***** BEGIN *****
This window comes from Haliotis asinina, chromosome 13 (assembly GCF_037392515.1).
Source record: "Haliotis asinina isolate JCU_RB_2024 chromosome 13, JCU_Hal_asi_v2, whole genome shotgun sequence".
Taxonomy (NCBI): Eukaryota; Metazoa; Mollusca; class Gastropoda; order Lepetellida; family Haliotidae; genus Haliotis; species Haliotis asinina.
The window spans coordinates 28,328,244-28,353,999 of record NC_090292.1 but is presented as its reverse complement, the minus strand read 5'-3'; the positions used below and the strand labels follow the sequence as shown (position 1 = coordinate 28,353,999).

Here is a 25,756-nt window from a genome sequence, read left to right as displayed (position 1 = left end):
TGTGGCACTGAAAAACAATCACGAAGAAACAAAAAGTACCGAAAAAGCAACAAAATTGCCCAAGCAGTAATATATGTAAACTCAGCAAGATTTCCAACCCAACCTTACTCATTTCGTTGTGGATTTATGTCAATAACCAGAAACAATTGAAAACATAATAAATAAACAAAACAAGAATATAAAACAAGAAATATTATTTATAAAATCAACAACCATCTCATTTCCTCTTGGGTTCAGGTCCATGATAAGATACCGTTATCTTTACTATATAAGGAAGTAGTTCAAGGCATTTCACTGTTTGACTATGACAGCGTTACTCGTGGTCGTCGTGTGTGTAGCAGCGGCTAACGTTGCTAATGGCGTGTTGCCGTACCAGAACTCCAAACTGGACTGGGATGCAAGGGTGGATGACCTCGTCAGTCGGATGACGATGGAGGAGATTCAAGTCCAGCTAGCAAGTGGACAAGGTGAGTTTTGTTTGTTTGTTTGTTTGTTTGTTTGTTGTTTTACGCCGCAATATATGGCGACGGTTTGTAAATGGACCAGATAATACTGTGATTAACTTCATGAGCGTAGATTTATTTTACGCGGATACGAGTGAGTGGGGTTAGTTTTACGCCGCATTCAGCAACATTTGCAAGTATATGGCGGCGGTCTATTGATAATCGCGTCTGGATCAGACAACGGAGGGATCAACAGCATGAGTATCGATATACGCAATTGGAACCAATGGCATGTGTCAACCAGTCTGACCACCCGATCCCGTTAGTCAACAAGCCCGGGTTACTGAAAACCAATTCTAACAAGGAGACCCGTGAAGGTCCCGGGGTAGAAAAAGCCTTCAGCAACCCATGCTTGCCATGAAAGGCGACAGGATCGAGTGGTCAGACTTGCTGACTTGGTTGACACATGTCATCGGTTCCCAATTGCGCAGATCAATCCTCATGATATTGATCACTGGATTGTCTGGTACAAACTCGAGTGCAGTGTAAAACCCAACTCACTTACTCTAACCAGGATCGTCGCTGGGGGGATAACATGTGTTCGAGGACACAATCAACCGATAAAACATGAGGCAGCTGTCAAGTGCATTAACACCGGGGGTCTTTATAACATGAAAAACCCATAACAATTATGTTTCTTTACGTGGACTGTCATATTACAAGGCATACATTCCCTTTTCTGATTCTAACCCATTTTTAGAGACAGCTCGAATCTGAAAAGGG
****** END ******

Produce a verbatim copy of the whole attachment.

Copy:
This window comes from Haliotis asinina, chromosome 13 (assembly GCF_037392515.1).
Source record: "Haliotis asinina isolate JCU_RB_2024 chromosome 13, JCU_Hal_asi_v2, whole genome shotgun sequence".
Taxonomy (NCBI): Eukaryota; Metazoa; Mollusca; class Gastropoda; order Lepetellida; family Haliotidae; genus Haliotis; species Haliotis asinina.
The window spans coordinates 28,328,244-28,353,999 of record NC_090292.1 but is presented as its reverse complement, the minus strand read 5'-3'; the positions used below and the strand labels follow the sequence as shown (position 1 = coordinate 28,353,999).

Here is a 25,756-nt window from a genome sequence, read left to right as displayed (position 1 = left end):
TGTGGCACTGAAAAACAATCACGAAGAAACAAAAAGTACCGAAAAAGCAACAAAATTGCCCAAGCAGTAATATATGTAAACTCAGCAAGATTTCCAACCCAACCTTACTCATTTCGTTGTGGATTTATGTCAATAACCAGAAACAATTGAAAACATAATAAATAAACAAAACAAGAATATAAAACAAGAAATATTATTTATAAAATCAACAACCATCTCATTTCCTCTTGGGTTCAGGTCCATGATAAGATACCGTTATCTTTACTATATAAGGAAGTAGTTCAAGGCATTTCACTGTTTGACTATGACAGCGTTACTCGTGGTCGTCGTGTGTGTAGCAGCGGCTAACGTTGCTAATGGCGTGTTGCCGTACCAGAACTCCAAACTGGACTGGGATGCAAGGGTGGATGACCTCGTCAGTCGGATGACGATGGAGGAGATTCAAGTCCAGCTAGCAAGTGGACAAGGTGAGTTTTGTTTGTTTGTTTGTTTGTTTGTTTGTTGTTTTACGCCGCAATATATGGCGACGGTTTGTAAATGGACCAGATAATACTGTGATTAACTTCATGAGCGTAGATTTATTTTACGCGGATACGAGTGAGTGGGGTTAGTTTTACGCCGCATTCAGCAACATTTGCAAGTATATGGCGGCGGTCTATTGATAATCGCGTCTGGATCAGACAACGGAGGGATCAACAGCATGAGTATCGATATACGCAATTGGAACCAATGGCATGTGTCAACCAGTCTGACCACCCGATCCCGTTAGTCAACAAGCCCGGGTTACTGAAAACCAATTCTAACAAGGAGACCCGTGAAGGTCCCGGGGTAGAAAAAGCCTTCAGCAACCCATGCTTGCCATGAAAGGCGACAGGATCGAGTGGTCAGACTTGCTGACTTGGTTGACACATGTCATCGGTTCCCAATTGCGCAGATCAATCCTCATGATATTGATCACTGGATTGTCTGGTACAAACTCGAGTGCAGTGTAAAACCCAACTCACTTACTCTAACCAGGATCGTCGCTGGGGGGATAACATGTGTTCGAGGACACAATCAACCGATAAAACATGAGGCAGCTGTCAAGTGCATTAACACCGGGGGTCTTTATAACATGAAAAACCCATAACAATTATGTTTCTTTACGTGGACTGTCATATTACAAGGCATACATTCCCTTTTCTGATTCTAACCCATTTTTAGAGACAGCTCGAATCTGAAAAGGG